Quest for footy equality

Nikki Gould and her brother Ace Bryans. PICTURE STEWART CHAMBERS 285571_05

By Eleanor Wilson

Nikki Gould and Ace Bryans’ relationship is not dissimilar to many sister – brother duos.

Much of their dynamic is built on teasing and poking fun at each other – particularly when it comes to sport.

Nikki supports Carlton in the AFL, while Ace is a diehard Brisbane Lions fan, and it’s fair to say they quite enjoy “giving each other hell” when their teams play.

But the Pakenham woman’s undeniable love for her younger brother is also clear- so much so that she has embarked on a mission to campaign for a more equal rights for her brother and others like him.

Narre Warren resident Ace lives with several disabilities that cause him to be wheelchair bound.

Dystonia causes him painful, involuntary muscle contractions, while Glutaric Aciduria type 1, a rare inherited metabolic disorder, causes him severe cognitive dysfunction.

The first Australian baby to be formally diagnosed with GA1, Ace was given a life expectancy of three years.

He is now 22 years old and loves nothing more than his footy team.

But when it comes to cheering on his team in person, accessibility becomes a problem for the family.

“The best thing about attending the footy aside from the atmosphere is the ability to banter with friends and family when your teams verse [sic] each other,” Nikki said.

“I’ve been to a few games with my brother, but we’ve never been allowed to sit next to each other.”

The seating plan at many sporting and entertainment venues, such as the MCG, are often restricted for spectators with disabilities.

Accessible seats are located at the back of each seating bay and set up to account for one companion or ‘carer seat’ per wheelchair accessible space.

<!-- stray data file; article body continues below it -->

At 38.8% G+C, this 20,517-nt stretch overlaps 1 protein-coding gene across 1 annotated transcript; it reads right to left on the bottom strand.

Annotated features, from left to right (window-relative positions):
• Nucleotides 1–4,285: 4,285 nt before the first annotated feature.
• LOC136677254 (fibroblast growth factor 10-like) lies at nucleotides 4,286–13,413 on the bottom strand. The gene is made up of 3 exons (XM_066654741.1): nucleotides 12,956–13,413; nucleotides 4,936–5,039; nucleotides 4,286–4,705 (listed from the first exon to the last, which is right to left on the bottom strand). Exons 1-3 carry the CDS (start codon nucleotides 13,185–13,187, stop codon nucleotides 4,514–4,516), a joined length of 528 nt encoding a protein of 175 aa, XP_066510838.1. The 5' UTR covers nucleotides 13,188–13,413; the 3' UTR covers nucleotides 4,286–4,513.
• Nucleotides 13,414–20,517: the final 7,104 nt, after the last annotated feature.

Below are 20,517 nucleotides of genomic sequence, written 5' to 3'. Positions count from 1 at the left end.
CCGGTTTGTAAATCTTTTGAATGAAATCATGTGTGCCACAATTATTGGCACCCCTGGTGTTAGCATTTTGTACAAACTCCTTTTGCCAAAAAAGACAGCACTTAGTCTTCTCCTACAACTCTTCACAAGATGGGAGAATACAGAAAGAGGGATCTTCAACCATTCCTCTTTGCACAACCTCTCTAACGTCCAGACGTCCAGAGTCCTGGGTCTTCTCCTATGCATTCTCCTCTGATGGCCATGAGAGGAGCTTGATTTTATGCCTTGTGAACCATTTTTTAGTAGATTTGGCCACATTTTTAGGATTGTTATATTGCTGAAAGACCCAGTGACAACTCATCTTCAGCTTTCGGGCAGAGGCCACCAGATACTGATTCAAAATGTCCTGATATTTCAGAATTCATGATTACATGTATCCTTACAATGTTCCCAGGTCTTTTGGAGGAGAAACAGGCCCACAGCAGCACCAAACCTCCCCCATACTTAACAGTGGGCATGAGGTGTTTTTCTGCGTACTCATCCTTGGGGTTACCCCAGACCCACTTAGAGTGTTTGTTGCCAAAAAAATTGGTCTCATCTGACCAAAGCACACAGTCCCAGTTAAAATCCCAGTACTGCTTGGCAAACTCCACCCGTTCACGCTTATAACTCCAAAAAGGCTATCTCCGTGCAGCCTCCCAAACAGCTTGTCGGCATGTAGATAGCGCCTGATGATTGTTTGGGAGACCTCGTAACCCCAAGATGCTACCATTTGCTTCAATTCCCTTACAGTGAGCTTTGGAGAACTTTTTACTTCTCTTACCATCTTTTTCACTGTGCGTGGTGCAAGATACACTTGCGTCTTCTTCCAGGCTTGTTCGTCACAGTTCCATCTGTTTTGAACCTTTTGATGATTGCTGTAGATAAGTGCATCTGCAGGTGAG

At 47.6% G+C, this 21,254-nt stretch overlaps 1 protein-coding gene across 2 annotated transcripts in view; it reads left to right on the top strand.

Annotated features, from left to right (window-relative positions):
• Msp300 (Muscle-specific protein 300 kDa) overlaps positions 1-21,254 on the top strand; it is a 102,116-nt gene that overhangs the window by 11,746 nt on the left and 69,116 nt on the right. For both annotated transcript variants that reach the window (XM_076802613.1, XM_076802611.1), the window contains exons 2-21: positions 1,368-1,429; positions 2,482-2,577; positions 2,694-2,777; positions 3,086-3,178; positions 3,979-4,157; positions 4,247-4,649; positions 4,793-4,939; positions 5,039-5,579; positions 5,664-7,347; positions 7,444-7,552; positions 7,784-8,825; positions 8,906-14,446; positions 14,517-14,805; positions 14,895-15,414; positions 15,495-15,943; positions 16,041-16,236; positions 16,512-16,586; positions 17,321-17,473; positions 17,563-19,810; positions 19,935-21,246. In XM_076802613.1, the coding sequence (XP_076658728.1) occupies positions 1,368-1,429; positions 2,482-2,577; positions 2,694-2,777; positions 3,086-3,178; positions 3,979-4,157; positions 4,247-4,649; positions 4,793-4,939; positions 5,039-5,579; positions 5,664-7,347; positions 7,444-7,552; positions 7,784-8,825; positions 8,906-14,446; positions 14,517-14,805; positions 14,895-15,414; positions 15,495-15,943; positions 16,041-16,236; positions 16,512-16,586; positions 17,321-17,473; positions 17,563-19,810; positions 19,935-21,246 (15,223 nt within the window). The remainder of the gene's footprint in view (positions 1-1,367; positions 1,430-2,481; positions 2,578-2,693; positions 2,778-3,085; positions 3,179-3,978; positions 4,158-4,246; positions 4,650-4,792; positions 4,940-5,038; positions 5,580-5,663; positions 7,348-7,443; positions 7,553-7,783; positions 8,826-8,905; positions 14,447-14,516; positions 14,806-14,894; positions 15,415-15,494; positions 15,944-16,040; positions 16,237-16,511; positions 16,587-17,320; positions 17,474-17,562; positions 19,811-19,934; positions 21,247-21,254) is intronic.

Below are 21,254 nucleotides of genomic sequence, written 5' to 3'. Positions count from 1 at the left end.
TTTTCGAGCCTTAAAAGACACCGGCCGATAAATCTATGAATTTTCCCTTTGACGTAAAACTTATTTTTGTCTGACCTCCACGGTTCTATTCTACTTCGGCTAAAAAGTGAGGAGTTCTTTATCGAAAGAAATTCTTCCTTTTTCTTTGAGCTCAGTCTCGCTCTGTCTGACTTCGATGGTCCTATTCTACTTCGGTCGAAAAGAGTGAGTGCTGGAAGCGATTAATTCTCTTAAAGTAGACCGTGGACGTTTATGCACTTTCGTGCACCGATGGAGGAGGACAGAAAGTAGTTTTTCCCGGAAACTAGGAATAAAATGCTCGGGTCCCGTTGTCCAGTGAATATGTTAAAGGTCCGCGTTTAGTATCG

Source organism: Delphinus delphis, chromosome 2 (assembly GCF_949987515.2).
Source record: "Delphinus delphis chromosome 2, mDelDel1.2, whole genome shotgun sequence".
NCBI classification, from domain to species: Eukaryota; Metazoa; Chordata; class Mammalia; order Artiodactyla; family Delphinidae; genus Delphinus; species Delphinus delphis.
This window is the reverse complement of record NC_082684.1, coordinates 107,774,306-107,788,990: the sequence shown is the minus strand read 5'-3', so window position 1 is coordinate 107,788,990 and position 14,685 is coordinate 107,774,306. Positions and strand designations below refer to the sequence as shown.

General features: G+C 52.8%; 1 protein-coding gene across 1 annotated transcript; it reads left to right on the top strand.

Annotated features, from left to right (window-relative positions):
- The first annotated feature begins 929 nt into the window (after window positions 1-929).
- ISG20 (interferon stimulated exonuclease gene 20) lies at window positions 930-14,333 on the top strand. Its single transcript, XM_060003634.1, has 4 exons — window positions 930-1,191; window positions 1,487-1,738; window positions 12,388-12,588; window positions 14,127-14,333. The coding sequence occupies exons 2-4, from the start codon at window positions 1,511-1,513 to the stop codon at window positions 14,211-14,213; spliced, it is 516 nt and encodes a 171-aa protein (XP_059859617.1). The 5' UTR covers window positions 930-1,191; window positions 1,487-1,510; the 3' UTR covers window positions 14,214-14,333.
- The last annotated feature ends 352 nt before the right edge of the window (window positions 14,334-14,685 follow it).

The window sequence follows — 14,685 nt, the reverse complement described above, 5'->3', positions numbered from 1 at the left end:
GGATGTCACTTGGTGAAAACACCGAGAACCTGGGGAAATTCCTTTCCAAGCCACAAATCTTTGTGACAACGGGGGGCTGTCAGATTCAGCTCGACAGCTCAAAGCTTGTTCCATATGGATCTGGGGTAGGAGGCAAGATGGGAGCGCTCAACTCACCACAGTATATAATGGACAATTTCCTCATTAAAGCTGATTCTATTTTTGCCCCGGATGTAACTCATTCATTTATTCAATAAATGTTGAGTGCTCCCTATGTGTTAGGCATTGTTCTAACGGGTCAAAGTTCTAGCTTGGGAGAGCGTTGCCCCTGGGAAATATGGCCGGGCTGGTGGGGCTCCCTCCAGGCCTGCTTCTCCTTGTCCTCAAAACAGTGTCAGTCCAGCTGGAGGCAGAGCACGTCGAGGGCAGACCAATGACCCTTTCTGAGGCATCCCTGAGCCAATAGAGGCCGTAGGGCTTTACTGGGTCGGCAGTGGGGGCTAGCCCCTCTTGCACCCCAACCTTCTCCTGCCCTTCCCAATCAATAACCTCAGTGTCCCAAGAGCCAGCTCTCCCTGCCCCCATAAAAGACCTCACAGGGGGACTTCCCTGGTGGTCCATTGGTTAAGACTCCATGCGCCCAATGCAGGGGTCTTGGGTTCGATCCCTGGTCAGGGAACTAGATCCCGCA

This means when Nikki and Ace go to the football with their family, they are often separated.

Ace said he’d love the chance to pick on his sister when her team is losing, but can’t because they are unable to sit together.

At best, Nikki said she can sometimes find a seat near her brother, so that they can at least exchange glances at exciting points throughout the match.

“I think the way they view people that need accessible seating is that [the seating] is designed to have a carer accompanying them,” Nikki said.

“But you might have a teenager with a large group of mates who all go to the footy together, but if one of them needs accessible seating, they’re left on their own.”

For Ace, he said he feels unheard and dismissed when it comes speaking up about the issue.

“I’m not a person who will say anything about it because people will just be like ‘oh whatever’,” he said.

Frustrated by the lack of accessibility for disabled patrons like her brother led Nikki to create a petition to raise awareness about the issue and implore stakeholders to make a change.

“It’s not just about the football and just about me and my brother, it’s about kind of creating a voice loud enough to make people aware it is happening,” Nikki said.

“It is discriminating and its not providing equal opportunity and access…which in this day and age shouldn’t be happening, but it really is.”

Her petition – Equality for ALL spectators at the footy! Accessible seating & ticket rights for EVERYONE! – has garnered 810 signatures and endless comments of individuals sharing their own experiences with accessibility.

Nicki said her aim is to make the general public more aware of the issue, which she says also exists at many other sporting and entertainment venues.

“The aim is for it to become loud enough that it becomes political and they have to address it,” she said.

Since starting the petition, Ace and Nikki have been contacted by several parties, including the MCG, 7AFL ticketing team, Carlton Football Club and the Brisbane Lions to offer their support and involvement in improving accessibility for disabled spectators.

If you would like to sign the petition, head to

The MCG and AFL were contacted for comment, but did not respond by deadline.